Virginia motorists may face a more serious likelihood of a drunk driving arrest if the recommendations of a panel are enacted by the state. The federal government commissioned the National Academies of Sciences, Engineering, and Medicine to make recommendations that could help to reduce the number of drunk driving accidents on the road. Each year, around 10,000 people lose their lives in such crashes across the country.
Virginia residents who drive with a blood alcohol level over the legal limit or who drive under the influence of drugs run the risk of being charged with a DUI. When a person is charged with a DUI for the first time, they may have many questions about what to expect. In most cases, when a person is arrested for a DUI, even if it is their first one, it's likely that they will spend some time in jail.
Veterans residing in Virginia who have received a DUI charge should be aware they are not alone. The American Addiction Centers released a study that showed drunk driving has spiked among the U.S. veteran population. Binge drinking was also found to be at an all-time high. The study concluded that post-traumatic stress disorder was a significant contributor to hazardous alcohol use.
A 29-year-old man was arrested on Nov. 26 after driving his car onto the grounds of the Virginia State Capitol in Richmond and then attempting to flee the scene on foot. He was allegedly under the influence of drugs and alcohol at the time the incident occurred.
A 25-year-old Virginia man is facing a raft of charges including drunk driving after allegedly attempting to flee the scene of a traffic stop during the early morning hours of Nov. 3. Media accounts indicate that the Midland resident's secured bond has been set at $3,000 and he is being held at the Rappahannock Regional Jail.
A 25-year-old woman who had once appeared on a reality show produced by Lifetime is headed to prison after she entered guilty pleas for manslaughter, driving the wrong way and disobeying highway signage. A judge in a Virginia court sentenced her to 16 years because she had caused a fatal accident while intoxicated.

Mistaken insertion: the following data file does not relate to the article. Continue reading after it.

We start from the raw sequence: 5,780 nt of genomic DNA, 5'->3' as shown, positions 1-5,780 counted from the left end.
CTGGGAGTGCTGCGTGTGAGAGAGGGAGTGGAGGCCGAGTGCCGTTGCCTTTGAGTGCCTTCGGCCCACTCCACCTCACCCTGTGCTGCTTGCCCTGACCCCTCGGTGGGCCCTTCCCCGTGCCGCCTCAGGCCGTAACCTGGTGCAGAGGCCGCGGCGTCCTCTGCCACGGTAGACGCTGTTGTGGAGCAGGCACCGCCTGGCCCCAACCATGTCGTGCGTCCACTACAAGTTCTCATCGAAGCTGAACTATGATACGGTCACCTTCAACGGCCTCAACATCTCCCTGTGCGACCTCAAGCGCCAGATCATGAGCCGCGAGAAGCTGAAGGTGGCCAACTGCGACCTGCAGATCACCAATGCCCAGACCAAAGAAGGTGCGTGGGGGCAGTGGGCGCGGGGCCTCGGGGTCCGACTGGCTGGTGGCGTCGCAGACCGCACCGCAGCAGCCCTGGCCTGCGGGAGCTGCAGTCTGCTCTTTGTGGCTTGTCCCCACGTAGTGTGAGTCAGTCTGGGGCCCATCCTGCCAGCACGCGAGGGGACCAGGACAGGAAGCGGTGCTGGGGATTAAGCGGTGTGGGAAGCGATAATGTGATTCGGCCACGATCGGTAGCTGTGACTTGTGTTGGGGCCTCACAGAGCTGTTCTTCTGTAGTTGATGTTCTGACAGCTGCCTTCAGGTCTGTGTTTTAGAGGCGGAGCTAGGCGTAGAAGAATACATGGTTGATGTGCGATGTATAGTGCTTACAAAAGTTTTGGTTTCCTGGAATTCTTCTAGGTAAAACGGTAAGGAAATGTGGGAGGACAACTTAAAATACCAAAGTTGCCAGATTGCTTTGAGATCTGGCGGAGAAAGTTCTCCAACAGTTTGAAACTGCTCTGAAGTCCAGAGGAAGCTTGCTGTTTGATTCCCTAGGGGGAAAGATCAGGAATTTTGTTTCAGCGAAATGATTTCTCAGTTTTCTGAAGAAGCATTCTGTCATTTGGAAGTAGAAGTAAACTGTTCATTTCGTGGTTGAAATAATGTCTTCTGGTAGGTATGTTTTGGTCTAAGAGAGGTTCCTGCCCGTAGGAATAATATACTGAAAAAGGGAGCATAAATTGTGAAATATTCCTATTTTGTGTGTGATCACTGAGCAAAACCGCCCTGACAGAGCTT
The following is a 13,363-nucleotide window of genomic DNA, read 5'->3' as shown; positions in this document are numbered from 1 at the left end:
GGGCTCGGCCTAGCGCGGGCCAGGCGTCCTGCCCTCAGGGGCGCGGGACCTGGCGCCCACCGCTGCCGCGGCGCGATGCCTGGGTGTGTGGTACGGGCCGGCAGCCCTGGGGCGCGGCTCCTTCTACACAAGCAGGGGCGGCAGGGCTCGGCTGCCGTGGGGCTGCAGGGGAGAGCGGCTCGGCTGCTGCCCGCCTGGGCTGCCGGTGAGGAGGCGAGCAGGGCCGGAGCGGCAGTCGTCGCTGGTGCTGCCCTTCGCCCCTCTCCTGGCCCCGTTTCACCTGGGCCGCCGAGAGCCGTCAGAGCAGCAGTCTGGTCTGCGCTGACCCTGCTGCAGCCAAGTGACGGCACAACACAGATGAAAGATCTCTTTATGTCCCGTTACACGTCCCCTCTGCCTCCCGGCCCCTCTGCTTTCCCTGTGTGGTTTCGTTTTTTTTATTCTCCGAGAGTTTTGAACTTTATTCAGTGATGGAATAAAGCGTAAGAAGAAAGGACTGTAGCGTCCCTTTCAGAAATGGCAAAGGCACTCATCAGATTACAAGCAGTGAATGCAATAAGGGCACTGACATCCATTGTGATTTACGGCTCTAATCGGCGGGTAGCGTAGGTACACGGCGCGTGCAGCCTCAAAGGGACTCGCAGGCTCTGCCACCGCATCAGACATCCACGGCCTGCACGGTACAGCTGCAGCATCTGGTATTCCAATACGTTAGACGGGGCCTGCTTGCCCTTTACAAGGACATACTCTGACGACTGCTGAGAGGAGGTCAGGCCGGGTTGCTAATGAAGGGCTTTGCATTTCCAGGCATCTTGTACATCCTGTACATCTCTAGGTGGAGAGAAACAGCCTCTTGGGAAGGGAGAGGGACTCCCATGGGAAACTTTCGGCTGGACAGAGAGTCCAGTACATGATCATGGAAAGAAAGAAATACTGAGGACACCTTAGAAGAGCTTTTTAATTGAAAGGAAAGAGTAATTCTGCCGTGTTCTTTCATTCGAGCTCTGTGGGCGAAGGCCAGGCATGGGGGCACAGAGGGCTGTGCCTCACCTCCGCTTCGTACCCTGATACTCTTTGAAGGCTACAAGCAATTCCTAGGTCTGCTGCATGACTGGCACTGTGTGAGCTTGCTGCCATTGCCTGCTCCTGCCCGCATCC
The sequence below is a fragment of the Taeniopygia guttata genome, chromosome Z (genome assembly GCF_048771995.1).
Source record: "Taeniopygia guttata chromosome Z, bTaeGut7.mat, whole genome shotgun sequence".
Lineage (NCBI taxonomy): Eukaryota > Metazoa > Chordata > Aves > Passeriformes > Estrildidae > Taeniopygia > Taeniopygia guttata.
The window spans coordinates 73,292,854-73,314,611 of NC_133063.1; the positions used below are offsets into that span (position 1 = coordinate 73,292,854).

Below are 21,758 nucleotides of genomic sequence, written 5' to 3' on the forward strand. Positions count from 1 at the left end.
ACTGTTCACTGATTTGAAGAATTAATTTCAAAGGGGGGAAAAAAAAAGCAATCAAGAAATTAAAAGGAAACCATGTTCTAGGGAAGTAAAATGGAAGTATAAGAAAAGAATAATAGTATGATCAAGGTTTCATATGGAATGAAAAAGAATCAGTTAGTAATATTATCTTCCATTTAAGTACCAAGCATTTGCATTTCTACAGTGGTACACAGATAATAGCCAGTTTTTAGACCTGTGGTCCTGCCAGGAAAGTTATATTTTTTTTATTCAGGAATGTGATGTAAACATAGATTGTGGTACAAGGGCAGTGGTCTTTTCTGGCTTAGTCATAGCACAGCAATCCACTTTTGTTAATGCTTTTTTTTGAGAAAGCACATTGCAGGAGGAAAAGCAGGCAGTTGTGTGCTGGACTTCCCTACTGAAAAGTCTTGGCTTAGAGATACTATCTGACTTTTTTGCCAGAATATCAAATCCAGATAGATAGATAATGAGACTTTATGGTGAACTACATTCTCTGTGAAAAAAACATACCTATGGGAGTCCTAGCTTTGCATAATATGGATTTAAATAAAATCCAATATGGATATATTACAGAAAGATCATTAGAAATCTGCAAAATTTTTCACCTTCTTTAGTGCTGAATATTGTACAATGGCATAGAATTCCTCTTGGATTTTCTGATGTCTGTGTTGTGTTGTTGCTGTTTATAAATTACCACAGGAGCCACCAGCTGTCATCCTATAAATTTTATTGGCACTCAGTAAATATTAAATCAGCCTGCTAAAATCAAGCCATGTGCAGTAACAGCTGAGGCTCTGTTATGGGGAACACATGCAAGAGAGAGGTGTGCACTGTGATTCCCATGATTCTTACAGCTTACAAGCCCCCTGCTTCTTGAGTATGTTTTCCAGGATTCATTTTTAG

Accidents caused by intoxicated drivers kill 29 people every day in Virginia and around the country, and experts say that these crashes cost the United States economy about $44 billion each year. Efforts to curb drunk driving include powerful public information campaigns and stricter DUI penalties, but a growing number of road safety advocates are calling for the nationwide .08 percent blood alcohol concentration threshold for intoxication to be reduced to .05 percent. This would bring the United States into line with other developed countries and save about 1,800 lives each year according to the National Transportation Safety Board.
People in Virginia who follow professional baseball know that players sometimes get into trouble with authorities. Jayson Werth, who retired from the sport in June, was arrested at a traffic stop in April. The police officer reported that he stopped Werth for an expired registration. While conversing with Werth, the office became suspicious about the driver's sobriety.
Virginia football fans may be interested to learn that Los Angeles Rams center Aaron Neary was arrested on suspicion of drunk driving on Sept. 16. The incident took place in Simi Valley, California.
For drivers in Virginia, DUI charges can be serious at any age. However, they can be at their most severe for people who are arrested and charged with underage DUI. For people who are legally driving but not yet legally drinking because they are under the age of 21, DUI charges can be leveled even when the driver is under the legal limit of 0.08 percent BAC. Drivers with alcohol in their systems under the age of 21 are subject to a different legal regime that can put their driving privileges at risk.